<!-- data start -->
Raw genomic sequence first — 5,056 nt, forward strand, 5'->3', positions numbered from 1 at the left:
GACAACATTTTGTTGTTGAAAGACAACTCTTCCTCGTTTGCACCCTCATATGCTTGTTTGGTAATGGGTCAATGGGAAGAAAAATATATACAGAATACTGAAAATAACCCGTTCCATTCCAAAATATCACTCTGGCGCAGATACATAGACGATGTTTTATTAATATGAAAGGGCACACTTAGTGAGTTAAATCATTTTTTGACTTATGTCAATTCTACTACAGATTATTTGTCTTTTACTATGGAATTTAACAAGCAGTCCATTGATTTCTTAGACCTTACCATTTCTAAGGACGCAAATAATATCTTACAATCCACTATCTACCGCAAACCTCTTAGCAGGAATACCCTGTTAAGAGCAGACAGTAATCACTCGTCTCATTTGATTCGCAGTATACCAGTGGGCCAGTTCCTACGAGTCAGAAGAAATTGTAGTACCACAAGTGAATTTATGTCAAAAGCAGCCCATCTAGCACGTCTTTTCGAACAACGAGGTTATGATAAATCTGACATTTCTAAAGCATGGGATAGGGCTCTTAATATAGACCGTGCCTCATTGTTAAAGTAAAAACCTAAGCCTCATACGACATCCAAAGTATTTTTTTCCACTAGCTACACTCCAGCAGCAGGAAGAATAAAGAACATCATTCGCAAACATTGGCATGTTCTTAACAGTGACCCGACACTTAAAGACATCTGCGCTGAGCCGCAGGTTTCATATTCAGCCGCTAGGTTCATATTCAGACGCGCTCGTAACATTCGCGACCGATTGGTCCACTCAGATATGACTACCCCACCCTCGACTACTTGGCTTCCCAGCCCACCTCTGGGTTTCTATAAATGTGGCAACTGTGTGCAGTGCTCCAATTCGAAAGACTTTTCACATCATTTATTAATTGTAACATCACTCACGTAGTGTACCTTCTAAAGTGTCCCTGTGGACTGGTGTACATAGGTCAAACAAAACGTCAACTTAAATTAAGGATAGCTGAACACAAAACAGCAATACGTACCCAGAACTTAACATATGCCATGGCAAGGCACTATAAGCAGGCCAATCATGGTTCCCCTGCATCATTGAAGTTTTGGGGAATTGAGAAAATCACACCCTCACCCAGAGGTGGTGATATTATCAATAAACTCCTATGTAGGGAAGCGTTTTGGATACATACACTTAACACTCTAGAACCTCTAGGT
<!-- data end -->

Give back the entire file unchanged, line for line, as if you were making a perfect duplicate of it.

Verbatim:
Raw genomic sequence first — 5,056 nt, forward strand, 5'->3', positions numbered from 1 at the left:
GACAACATTTTGTTGTTGAAAGACAACTCTTCCTCGTTTGCACCCTCATATGCTTGTTTGGTAATGGGTCAATGGGAAGAAAAATATATACAGAATACTGAAAATAACCCGTTCCATTCCAAAATATCACTCTGGCGCAGATACATAGACGATGTTTTATTAATATGAAAGGGCACACTTAGTGAGTTAAATCATTTTTTGACTTATGTCAATTCTACTACAGATTATTTGTCTTTTACTATGGAATTTAACAAGCAGTCCATTGATTTCTTAGACCTTACCATTTCTAAGGACGCAAATAATATCTTACAATCCACTATCTACCGCAAACCTCTTAGCAGGAATACCCTGTTAAGAGCAGACAGTAATCACTCGTCTCATTTGATTCGCAGTATACCAGTGGGCCAGTTCCTACGAGTCAGAAGAAATTGTAGTACCACAAGTGAATTTATGTCAAAAGCAGCCCATCTAGCACGTCTTTTCGAACAACGAGGTTATGATAAATCTGACATTTCTAAAGCATGGGATAGGGCTCTTAATATAGACCGTGCCTCATTGTTAAAGTAAAAACCTAAGCCTCATACGACATCCAAAGTATTTTTTTCCACTAGCTACACTCCAGCAGCAGGAAGAATAAAGAACATCATTCGCAAACATTGGCATGTTCTTAACAGTGACCCGACACTTAAAGACATCTGCGCTGAGCCGCAGGTTTCATATTCAGCCGCTAGGTTCATATTCAGACGCGCTCGTAACATTCGCGACCGATTGGTCCACTCAGATATGACTACCCCACCCTCGACTACTTGGCTTCCCAGCCCACCTCTGGGTTTCTATAAATGTGGCAACTGTGTGCAGTGCTCCAATTCGAAAGACTTTTCACATCATTTATTAATTGTAACATCACTCACGTAGTGTACCTTCTAAAGTGTCCCTGTGGACTGGTGTACATAGGTCAAACAAAACGTCAACTTAAATTAAGGATAGCTGAACACAAAACAGCAATACGTACCCAGAACTTAACATATGCCATGGCAAGGCACTATAAGCAGGCCAATCATGGTTCCCCTGCATCATTGAAGTTTTGGGGAATTGAGAAAATCACACCCTCACCCAGAGGTGGTGATATTATCAATAAACTCCTATGTAGGGAAGCGTTTTGGATACATACACTTAACACTCTAGAACCTCTAGGT